Issue:  Vol. 44 / No. 30 / 24 July 2014
 
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IGLHRC silent on State Dept. report

NEWS


IGLHRC's Paula Ettelbrick. Photo: Jane Philomen Cleland
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The International Gay and Lesbian Human Rights Commission is being criticized by gay bloggers for failing to issue a statement following the release this month of the State Department's annual country reports on human rights abuses.

Since the State Department's March 6 reports, which list documented abuses in each of the 192-member sovereign states of the United Nations, IGLHRC has not said anything about the LGBT and AIDS-related items in the reports. As in past years, there were documented cases of harassment of LGBT individuals, discrimination, and other abuse in many countries.

In particular, San Francisco activist Michael Petrelis, who organized vigils after the 2005 hangings of two young men in Iran, was sharply critical that there was no statement from IGLHRC about the report.

Paula Ettelbrick, IGLHRC executive director, told the Bay Area Reporter that while the agency did issue a statement last year, it does not plan to do so this year.

"We did not issue a statement," she said in a telephone interview. "We did last year. I did not see a reason to issue a statement, to be quite honest."

Ettelbrick cited the fact that IGLHRC works very closely with the State Department in the compilation of the reports, by providing updated information to them. She does not believe it is IGLHRC's responsibility to "issue a press release to applaud these efforts." Citing examples of documented human rights abuses by the U.S., Ettelbrick posed the question, "Who is the U.S. to issue a report on every other government in the world on its human rights activities, especially in light of Guantanamo Bay and Abu Ghraib?"

Petrelis disagreed.

"I grieve for my community and how it doesn't demand consistent, quality gay advocacy on crucial global gay rights abuses from our paid advocates," he said. "If global gay activists properly use the annual report to publicize these violations, we might see an increase in the respect for gays and AIDS patients worldwide."

Richard J. Rosendall of the Gay and Lesbian Activists Alliance of Washington, D.C., compiled excerpts from the country reports pertaining to LGBT and HIV/AIDS-related incidents.

"The State Department has included gay-related incidents in the country reports since 1991, and this year's compilation appears to contain more GLBT and HIV/AIDS-related information than last year," Rosendall said.

He considers the report "a tool – not the only tool, and not a perfect tool, but a valuable tool" in the fight against human rights violations around the world.

"My main impression from the report is of the bravery and determination of GLBT people all over the world in the face of often brutal repression – people who endure incredible suffering yet refuse to be victims," said Rosendall. "It is quite humbling."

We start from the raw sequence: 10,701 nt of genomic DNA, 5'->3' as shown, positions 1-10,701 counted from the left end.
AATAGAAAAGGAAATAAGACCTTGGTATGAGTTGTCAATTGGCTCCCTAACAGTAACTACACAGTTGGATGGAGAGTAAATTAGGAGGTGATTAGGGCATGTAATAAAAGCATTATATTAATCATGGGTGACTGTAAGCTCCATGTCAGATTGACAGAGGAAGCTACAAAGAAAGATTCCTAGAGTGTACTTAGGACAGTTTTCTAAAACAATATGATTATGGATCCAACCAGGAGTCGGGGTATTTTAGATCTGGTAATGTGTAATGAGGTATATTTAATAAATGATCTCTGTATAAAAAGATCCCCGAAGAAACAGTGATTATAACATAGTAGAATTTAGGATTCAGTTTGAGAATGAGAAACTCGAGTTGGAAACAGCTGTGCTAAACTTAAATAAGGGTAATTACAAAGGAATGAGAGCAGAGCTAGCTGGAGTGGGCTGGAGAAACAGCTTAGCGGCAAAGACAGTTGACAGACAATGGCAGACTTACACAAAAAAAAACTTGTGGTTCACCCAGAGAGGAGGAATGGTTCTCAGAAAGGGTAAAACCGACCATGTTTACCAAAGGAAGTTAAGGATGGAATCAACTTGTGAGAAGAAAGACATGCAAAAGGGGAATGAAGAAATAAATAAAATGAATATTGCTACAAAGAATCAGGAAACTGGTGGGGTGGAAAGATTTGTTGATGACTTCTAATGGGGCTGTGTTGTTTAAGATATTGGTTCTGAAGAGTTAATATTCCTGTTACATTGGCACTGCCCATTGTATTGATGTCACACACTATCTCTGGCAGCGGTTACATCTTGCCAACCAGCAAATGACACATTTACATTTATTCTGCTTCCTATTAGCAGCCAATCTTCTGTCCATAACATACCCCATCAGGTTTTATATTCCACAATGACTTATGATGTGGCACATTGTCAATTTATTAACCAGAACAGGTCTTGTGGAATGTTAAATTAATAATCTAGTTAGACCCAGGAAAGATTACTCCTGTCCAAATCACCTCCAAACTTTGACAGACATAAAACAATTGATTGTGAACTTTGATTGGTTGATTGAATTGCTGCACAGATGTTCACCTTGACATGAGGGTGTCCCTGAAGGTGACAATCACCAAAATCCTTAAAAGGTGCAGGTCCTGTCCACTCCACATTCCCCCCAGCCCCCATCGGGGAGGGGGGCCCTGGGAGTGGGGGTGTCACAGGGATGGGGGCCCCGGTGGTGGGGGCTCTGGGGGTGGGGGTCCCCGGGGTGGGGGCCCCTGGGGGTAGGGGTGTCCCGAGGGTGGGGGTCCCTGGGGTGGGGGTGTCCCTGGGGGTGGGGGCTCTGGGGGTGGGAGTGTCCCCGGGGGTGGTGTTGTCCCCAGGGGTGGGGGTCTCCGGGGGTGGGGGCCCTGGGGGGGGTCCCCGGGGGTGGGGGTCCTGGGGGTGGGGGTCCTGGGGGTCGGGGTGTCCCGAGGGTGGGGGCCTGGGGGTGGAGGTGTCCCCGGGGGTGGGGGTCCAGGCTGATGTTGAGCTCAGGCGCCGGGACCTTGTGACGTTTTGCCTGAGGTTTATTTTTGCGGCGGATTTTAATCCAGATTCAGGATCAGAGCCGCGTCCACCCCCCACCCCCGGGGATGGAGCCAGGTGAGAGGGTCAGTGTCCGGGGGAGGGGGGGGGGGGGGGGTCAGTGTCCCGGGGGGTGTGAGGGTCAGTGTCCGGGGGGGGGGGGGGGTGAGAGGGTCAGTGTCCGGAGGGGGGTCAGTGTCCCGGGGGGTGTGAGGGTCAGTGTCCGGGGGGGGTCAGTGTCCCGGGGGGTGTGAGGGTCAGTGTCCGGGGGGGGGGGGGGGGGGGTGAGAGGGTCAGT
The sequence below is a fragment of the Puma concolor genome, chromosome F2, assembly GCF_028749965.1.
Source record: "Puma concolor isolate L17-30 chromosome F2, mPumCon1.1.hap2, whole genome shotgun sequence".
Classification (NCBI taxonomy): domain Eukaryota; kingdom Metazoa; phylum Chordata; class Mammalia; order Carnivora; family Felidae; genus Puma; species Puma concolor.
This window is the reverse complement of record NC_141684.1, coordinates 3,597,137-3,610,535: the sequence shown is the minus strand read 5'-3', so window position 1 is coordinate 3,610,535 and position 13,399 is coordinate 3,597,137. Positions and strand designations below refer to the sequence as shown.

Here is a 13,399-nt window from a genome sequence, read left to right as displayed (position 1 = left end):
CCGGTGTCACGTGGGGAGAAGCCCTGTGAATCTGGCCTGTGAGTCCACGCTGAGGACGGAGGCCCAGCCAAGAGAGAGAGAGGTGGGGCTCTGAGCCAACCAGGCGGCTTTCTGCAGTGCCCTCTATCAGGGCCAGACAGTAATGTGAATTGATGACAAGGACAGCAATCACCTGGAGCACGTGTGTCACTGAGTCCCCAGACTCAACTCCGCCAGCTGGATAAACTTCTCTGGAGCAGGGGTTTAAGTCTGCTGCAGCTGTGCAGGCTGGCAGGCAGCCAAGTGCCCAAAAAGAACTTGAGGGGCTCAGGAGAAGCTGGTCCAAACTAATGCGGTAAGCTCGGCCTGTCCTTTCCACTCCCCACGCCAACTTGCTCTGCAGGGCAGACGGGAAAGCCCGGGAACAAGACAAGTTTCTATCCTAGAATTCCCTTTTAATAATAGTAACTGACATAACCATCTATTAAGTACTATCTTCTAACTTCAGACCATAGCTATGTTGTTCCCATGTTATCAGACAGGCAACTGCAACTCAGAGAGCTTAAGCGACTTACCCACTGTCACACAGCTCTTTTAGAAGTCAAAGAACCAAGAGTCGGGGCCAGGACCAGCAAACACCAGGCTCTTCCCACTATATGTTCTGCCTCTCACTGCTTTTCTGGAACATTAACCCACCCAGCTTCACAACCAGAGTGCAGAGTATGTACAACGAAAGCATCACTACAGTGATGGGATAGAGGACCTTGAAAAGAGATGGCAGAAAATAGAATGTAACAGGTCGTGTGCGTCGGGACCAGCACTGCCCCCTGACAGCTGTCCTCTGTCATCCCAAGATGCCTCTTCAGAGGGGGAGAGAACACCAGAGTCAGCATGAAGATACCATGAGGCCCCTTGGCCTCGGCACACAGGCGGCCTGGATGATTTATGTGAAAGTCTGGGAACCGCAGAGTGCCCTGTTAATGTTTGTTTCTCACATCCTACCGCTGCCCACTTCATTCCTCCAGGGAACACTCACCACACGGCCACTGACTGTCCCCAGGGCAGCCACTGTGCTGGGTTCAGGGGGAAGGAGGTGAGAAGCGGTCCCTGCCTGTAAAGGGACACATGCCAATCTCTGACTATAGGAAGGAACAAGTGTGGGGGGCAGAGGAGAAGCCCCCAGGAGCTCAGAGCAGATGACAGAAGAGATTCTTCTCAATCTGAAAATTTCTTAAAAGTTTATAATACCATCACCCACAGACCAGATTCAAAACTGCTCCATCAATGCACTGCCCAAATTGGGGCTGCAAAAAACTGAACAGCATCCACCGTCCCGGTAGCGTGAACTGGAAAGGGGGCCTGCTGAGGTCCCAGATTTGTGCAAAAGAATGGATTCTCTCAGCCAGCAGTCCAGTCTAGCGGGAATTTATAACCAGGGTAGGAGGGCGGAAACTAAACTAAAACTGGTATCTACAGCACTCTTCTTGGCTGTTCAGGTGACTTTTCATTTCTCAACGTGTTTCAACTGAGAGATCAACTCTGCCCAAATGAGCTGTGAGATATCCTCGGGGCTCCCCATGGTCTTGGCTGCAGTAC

Among the examples cited in the country reports are:

á Brazil: State and federal laws prohibit discrimination based on sexual orientation and while the laws are generally enforced, there were 81 homicides of homosexuals between January and July 2006, compared with 63 killed during the same period in 2005. The government in Rio de Janeiro, in partnership with non-governmental organizations, operated a hotline and offered professional counseling to victims of anti-gay crimes.

á Ghana: The law criminalizes homosexuality and gays face widespread discrimination as well as police harassment and extortion attempts.

á India: Homosexuals were detained in clinics against their will and subjected to treatment aimed at "curing" them of their homosexuality.

á Iran: The law prohibits and punishes homosexuality; sodomy between consenting adults is a capital crime. In 2005, two teenage boys, one 16 and one 18 years of age, were publicly hanged. A number of groups outside Iran alleged the two were executed for homosexuality; however, the report stated, because of the lack of transparency in the court system, there was no concrete information.

á Romania: While there was the second "march of diversity" gay Pride parade in Bucharest last June that included hundreds of participants, the event was marred by violent physical and verbal attacks by onlookers against the marchers.

U.S. faulted

On the day that the reports were released, Amnesty International USA issued a news release stating "that while the reports recognize the plight of human rights defenders around the world, they fail to acknowledge that U.S. foreign policy may have exacerbated conditions for many of these brave individuals."

"Today's reports provide useful data that should be factored into foreign policy decisions," said Larry Cox, Amnesty International USA executive director. Cox goes on to say that the U.S. can "provide the leadership to help end abuse around the globe" but "for meaningful change to occur, the Bush administration must not only give lip service to condemn the abuses, but also must refuse to conduct business as usual with repressive governments."

Richard Rosendall's compilation of the State Department country reports is at http://glaa.org/archive/2007/CountryReports2006.shtml. The State Department's Web site is http://www.state.gov/g/drl/rls/hrrpt/2006/.






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